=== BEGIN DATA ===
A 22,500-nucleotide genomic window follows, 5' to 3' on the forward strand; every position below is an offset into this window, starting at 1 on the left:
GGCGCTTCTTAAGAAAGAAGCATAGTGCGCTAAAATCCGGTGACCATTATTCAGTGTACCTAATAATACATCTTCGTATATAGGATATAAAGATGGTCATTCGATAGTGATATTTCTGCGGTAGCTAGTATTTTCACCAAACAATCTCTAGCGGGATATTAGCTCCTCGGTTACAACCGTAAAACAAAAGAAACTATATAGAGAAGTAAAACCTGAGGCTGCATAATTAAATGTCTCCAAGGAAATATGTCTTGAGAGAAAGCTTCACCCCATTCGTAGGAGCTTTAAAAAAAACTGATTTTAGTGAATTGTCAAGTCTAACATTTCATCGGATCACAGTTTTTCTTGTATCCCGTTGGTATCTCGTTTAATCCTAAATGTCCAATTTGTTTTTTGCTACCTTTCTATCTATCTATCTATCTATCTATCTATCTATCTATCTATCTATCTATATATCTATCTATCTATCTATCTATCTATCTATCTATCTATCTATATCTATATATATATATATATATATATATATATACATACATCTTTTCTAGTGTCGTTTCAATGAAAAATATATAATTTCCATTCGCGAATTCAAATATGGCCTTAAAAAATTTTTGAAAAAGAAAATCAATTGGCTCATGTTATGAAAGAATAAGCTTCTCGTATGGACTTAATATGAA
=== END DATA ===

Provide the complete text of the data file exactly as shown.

A 22,500-nucleotide genomic window follows, 5' to 3' on the forward strand; every position below is an offset into this window, starting at 1 on the left:
GGCGCTTCTTAAGAAAGAAGCATAGTGCGCTAAAATCCGGTGACCATTATTCAGTGTACCTAATAATACATCTTCGTATATAGGATATAAAGATGGTCATTCGATAGTGATATTTCTGCGGTAGCTAGTATTTTCACCAAACAATCTCTAGCGGGATATTAGCTCCTCGGTTACAACCGTAAAACAAAAGAAACTATATAGAGAAGTAAAACCTGAGGCTGCATAATTAAATGTCTCCAAGGAAATATGTCTTGAGAGAAAGCTTCACCCCATTCGTAGGAGCTTTAAAAAAAACTGATTTTAGTGAATTGTCAAGTCTAACATTTCATCGGATCACAGTTTTTCTTGTATCCCGTTGGTATCTCGTTTAATCCTAAATGTCCAATTTGTTTTTTGCTACCTTTCTATCTATCTATCTATCTATCTATCTATCTATCTATCTATCTATCTATATATCTATCTATCTATCTATCTATCTATCTATCTATCTATCTATATCTATATATATATATATATATATATATATATACATACATCTTTTCTAGTGTCGTTTCAATGAAAAATATATAATTTCCATTCGCGAATTCAAATATGGCCTTAAAAAATTTTTGAAAAAGAAAATCAATTGGCTCATGTTATGAAAGAATAAGCTTCTCGTATGGACTTAATATGAA